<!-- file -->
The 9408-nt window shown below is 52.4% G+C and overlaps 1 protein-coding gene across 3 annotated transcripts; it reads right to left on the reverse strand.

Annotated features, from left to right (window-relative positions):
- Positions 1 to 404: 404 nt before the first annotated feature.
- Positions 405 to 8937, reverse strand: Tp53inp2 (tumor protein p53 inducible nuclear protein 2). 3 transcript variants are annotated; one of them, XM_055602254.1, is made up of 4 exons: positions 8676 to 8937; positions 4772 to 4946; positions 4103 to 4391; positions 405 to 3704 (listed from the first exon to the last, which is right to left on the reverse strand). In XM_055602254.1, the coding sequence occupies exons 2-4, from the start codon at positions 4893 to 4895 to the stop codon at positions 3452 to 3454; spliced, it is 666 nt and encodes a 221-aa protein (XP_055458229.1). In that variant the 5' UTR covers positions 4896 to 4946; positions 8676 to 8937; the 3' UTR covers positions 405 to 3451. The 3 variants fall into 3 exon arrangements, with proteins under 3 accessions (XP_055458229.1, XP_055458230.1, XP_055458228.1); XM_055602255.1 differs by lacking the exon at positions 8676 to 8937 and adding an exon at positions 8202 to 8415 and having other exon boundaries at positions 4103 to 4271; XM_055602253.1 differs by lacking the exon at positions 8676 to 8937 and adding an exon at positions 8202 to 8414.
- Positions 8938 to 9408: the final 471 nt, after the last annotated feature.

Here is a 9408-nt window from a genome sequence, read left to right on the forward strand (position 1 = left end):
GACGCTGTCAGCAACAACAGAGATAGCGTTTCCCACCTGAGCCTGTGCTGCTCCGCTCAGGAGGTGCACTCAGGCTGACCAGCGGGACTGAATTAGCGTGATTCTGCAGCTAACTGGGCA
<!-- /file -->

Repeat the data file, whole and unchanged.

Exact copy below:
The 9408-nt window shown below is 52.4% G+C and overlaps 1 protein-coding gene across 3 annotated transcripts; it reads right to left on the reverse strand.

Annotated features, from left to right (window-relative positions):
- Positions 1 to 404: 404 nt before the first annotated feature.
- Positions 405 to 8937, reverse strand: Tp53inp2 (tumor protein p53 inducible nuclear protein 2). 3 transcript variants are annotated; one of them, XM_055602254.1, is made up of 4 exons: positions 8676 to 8937; positions 4772 to 4946; positions 4103 to 4391; positions 405 to 3704 (listed from the first exon to the last, which is right to left on the reverse strand). In XM_055602254.1, the coding sequence occupies exons 2-4, from the start codon at positions 4893 to 4895 to the stop codon at positions 3452 to 3454; spliced, it is 666 nt and encodes a 221-aa protein (XP_055458229.1). In that variant the 5' UTR covers positions 4896 to 4946; positions 8676 to 8937; the 3' UTR covers positions 405 to 3451. The 3 variants fall into 3 exon arrangements, with proteins under 3 accessions (XP_055458229.1, XP_055458230.1, XP_055458228.1); XM_055602255.1 differs by lacking the exon at positions 8676 to 8937 and adding an exon at positions 8202 to 8415 and having other exon boundaries at positions 4103 to 4271; XM_055602253.1 differs by lacking the exon at positions 8676 to 8937 and adding an exon at positions 8202 to 8414.
- Positions 8938 to 9408: the final 471 nt, after the last annotated feature.

Here is a 9408-nt window from a genome sequence, read left to right on the forward strand (position 1 = left end):
GACGCTGTCAGCAACAACAGAGATAGCGTTTCCCACCTGAGCCTGTGCTGCTCCGCTCAGGAGGTGCACTCAGGCTGACCAGCGGGACTGAATTAGCGTGATTCTGCAGCTAACTGGGCA